(Carolyn Kaster, Elaine…)
The super-committee on deficit reduction has yet to hold its first meeting, but its co-chairs said Wednesday they are hard at work constructing the new panel that has less than three months to recommend sweeping budget reductions – a task that skeptics give little chance at success.
In their first joint statement since the panel was formed earlier this month, Sen. Patty Murray (D-Wash.) and Rep. Jeb Hensarling (R-Texas) said they have been engaged in “serious discussions” over the logistics of creating the panel that has far-reaching authority to set federal budgets for the next decade.
It is also building a website that could be launched in coming days to solicit public input.
“We have been working together to ensure that the committee we help build is given every opportunity to succeed,” Murray and Hensarling said in a joint statement. “We are confident that most Americans will agree that when building an organization from the ground-up with a short time-table for success, it’s important to get it right the first time.”
The committee has until Nov. 23 to recommend $1.5 trillion in deficit reduction over the next decade through taxes, spending cuts or some combination. If a majority of the bipartisan 12-member panel agrees with the proposal, it would be presented to Congress for an up-or-down vote by Dec. 23.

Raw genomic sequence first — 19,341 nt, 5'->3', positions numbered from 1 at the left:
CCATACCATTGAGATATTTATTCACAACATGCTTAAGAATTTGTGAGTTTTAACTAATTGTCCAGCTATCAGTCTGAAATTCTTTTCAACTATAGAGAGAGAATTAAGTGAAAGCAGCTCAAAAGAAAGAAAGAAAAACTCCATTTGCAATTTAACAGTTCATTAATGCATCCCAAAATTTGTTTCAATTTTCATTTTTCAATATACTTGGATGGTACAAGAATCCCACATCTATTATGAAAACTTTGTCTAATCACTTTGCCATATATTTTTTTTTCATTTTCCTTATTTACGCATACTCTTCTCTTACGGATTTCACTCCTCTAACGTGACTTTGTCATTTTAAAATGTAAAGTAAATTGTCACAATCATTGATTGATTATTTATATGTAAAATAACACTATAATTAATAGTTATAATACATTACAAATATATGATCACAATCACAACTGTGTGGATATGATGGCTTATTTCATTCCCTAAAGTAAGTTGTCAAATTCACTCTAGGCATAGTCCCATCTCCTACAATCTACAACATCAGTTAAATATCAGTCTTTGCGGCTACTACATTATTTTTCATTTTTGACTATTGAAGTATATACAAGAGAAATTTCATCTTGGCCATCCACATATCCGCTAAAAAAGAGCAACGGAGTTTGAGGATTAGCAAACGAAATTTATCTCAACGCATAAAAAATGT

Such tax and spending decisions have dogged Congress for years, but the committee faces increased pressure to shelve partisanship amid record deficits, jittery financial markets and a struggling economy.
But before the committee can tackle the tough issues, it needs to resolve the more mundane ones – assembling staff, setting meeting times and so on. In this era of partisan Washington, every decision is fraught with political traps.
“We encourage our colleagues to participate in active and useful dialogue across the aisle,” the co-chairs said.
By law, the committee must meet by Sept. 16.